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World's largest flying aquatic insect found, and it's nasty lookin'

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posted on Jul, 27 2014 @ 11:46 PM

originally posted by: canucks555


No touching!

Nope, crap now I'm gonna feel stuff crawling on me all night I know it.
Cat's gonna come up to me and I'm going to flip out and

posted on Jul, 28 2014 @ 01:07 AM
They should rename it to Satan.
Because that's what that **** is.

posted on Jul, 28 2014 @ 02:02 PM

originally posted by: Destinyone
a reply to: canucks555

We get those nasties in the N. Ga, Mountains. I used to collect the larva for our local science teacher for his classes.

Dobson Fly Larva

They are big suckers too...


We've got 'em in southwestern Va Mountains, too. I used to catch and use the larval helgrammites for fishing bait - catfish love 'em.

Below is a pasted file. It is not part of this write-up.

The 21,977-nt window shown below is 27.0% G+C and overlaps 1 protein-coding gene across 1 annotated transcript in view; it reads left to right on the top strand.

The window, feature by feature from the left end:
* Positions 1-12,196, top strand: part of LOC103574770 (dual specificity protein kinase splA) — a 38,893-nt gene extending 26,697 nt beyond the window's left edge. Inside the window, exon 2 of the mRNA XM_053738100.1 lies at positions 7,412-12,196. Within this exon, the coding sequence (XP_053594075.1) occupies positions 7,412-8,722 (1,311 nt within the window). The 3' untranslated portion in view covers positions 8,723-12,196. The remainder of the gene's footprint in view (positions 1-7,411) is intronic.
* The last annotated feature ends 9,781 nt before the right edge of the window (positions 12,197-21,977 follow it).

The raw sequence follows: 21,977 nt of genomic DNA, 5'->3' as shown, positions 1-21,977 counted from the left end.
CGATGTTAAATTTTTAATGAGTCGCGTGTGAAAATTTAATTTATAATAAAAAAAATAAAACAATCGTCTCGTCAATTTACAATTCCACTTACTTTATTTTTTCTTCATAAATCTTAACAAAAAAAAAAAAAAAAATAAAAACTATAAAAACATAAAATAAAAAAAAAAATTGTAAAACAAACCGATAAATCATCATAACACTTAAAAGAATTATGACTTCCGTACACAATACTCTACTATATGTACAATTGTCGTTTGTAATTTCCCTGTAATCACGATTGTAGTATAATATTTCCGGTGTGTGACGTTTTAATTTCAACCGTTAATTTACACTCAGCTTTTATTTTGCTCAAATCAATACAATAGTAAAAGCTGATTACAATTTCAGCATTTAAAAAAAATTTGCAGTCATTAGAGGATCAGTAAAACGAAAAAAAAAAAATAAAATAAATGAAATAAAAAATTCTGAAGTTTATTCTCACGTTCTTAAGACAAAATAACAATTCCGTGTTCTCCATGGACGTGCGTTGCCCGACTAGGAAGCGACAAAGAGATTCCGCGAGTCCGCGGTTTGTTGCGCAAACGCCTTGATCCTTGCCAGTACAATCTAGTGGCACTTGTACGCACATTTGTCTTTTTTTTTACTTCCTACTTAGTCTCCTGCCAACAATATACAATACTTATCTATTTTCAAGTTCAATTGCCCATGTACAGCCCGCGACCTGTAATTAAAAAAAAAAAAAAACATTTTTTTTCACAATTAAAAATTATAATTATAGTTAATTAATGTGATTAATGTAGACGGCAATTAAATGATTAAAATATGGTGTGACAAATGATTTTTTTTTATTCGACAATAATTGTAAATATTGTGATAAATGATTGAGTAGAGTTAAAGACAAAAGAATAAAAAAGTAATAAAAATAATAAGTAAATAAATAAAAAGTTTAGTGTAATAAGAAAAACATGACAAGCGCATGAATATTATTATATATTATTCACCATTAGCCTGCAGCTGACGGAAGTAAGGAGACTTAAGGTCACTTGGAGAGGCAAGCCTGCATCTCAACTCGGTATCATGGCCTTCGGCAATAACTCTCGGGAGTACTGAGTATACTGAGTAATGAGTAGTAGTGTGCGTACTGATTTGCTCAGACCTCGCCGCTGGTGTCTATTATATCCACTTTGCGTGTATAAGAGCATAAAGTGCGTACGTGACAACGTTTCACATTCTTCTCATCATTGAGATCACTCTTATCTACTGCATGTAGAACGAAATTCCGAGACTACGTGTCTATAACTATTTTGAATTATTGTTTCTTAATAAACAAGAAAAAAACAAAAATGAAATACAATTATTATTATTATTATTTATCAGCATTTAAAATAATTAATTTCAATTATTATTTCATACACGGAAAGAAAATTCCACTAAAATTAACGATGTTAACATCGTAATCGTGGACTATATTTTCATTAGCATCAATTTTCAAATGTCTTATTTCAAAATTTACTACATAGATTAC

The adult Dobson Flies used to fly around a mercury light we had in the yard when I was growing up. I saw a puppy go up to investigate one that was on the ground once, which got nailed on the nose with those pinchers, and I can't recall EVER hearing such a racket of puppy screaming until I went and got the thing off of him.

The ones we have here have a wingspan of about 5 or 6 inches, and look pretty formidable.

posted on Jul, 28 2014 @ 02:22 PM

originally posted by: Time2Think
Mothra lives!

Did they ever get all the bug guts cleaned off of Tokyo after that explosion?

posted on Jul, 28 2014 @ 02:25 PM

originally posted by: CellDamage420
Now that is a big one. Dobsonfly larvae make great fishing bait. We call them grampus down here in S.E. Ky. The adult males usually have the biggest jaws and are nearly unable to even bite as a result, it's the females and larvae that can really put a hurtin on ya.

Over here on the other side of Pine Mountain what we call a "grampus" is what they call a "hellbender" around the Mississippi - a really big-assed "spring lizard", a giant salamander that lives in the rivers.

Good eatin' if you ain't squeamish about what you eat, but hard as hell to kill once you've caught it.

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